percent annual staff  turnover compared to less  than 15 percent                                                                
staff turnover in  public prisons. Admittedly it  may be cheaper                                                                
to  house inmates  in private  prisons outside  Alaska,  but the                                                                
conditions  in  some private  prisons  are  deplorable and  some                                                                
private contracts  have been  rescinded due to  poor conditions.                                                                
It's been suggested that moving  prisons to Mexico would be even                                                                
cheaper, but you get what you pay for.                                                                                          
SENATOR COWDERY  asked about  safety and  how many  escapees the                                                                
Arizona prison has had.                                                                                                         
MR. SMITH  cited the example in  which the court  found that six                                                                
Alaskan  inmates were  justified  in escaping  from the  Arizona                                                                
facility to get  away from bad conditions. The  court also found                                                                
the private prison had no legal authority to confine Alaskans in                                                                
SENATOR COWDERY  said  his informal  inmate poll  indicated most                                                                
inmates preferred to remain in Arizona.                                                                                         
MR. SMITH spoke  to an article in the  Anchorage Daily News that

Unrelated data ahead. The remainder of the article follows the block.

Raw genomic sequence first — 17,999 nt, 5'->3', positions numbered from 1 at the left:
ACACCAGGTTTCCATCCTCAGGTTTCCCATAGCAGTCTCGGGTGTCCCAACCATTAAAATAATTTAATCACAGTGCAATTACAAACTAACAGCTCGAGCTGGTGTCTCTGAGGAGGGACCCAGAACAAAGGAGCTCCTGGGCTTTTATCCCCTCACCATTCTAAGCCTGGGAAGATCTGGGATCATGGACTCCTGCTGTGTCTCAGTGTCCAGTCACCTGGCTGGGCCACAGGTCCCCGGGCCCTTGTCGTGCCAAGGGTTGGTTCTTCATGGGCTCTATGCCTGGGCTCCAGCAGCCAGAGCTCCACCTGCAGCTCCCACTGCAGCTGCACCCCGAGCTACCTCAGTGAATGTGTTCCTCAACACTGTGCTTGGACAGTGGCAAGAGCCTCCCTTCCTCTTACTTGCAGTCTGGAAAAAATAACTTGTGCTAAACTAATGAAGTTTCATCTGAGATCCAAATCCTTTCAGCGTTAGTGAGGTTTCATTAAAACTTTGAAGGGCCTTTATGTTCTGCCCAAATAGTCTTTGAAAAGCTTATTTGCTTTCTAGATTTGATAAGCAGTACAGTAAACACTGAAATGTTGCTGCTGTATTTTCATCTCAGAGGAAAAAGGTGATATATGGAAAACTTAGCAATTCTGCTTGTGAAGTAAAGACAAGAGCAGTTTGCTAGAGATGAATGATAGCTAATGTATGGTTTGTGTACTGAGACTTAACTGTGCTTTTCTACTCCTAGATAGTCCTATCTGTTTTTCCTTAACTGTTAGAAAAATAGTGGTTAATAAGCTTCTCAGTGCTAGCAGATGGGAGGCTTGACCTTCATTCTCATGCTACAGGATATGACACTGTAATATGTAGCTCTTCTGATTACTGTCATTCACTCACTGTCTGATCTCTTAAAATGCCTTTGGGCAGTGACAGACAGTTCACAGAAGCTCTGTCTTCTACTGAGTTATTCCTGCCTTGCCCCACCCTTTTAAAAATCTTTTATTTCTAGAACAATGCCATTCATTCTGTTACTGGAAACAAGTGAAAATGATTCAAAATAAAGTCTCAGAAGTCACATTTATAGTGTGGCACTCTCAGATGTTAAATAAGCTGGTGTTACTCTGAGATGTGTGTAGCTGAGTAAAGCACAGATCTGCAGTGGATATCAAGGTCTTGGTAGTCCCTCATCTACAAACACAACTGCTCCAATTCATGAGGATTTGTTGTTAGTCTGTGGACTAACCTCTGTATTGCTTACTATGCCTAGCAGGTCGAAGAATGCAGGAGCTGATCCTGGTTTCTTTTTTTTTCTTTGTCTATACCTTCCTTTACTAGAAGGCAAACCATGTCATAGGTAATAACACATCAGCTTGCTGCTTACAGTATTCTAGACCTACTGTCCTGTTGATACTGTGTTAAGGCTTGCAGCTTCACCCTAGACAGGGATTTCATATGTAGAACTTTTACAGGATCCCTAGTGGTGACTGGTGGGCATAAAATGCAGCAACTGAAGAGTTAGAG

tracked visiting  rates in  Arizona. It found  just four  of 825                                                                
Alaskan inmates  were getting regular  visits. Also, he  has 150                                                                
pages of affidavits from  Alaskan prisoners who were confined to                                                                
the  Central Arizona Detention  Facility in  Florence describing                                                                
two unimaginable guard riots.                                                                                                   
SENATOR COWDERY  said, "Well I  guess it's  our role to  get the                                                                
best  bang for  the buck  and it's  not our  role to  coddle our                                                                
prisoners  necessarily, but  they got  to be  treated  humane. I                                                                
don't want to waste any more time on this, thank you."                                                                          
There were no further questions of Mr. Smith.                                                                                   
MR. DAVID KATZEEK gave testimony in both Tlingit and English.                                                                   
     This particular bill, whether  it's private or whether                                                                     
     it's public-I would strongly encourage the legislators                                                                     
     to take a look at what  you have in your hands and ask                                                                     
     yourselves a  question. What  will  history say  of me                                                                     
     when I served  in the Legislature and  the majority of                                                                     
     the  people that  have been  placed in  prison  are my                                                                     
     people?  Building  prisons  doesn't really  solve  the                                                                     
     major  problem. Prisons  with  rehabilitative programs                                                                     
     and  projects are  the type  of things  that  can turn                                                                     
     things around.  You're talking about  money. If you're                                                                     
     talking about money then I would encourage you to take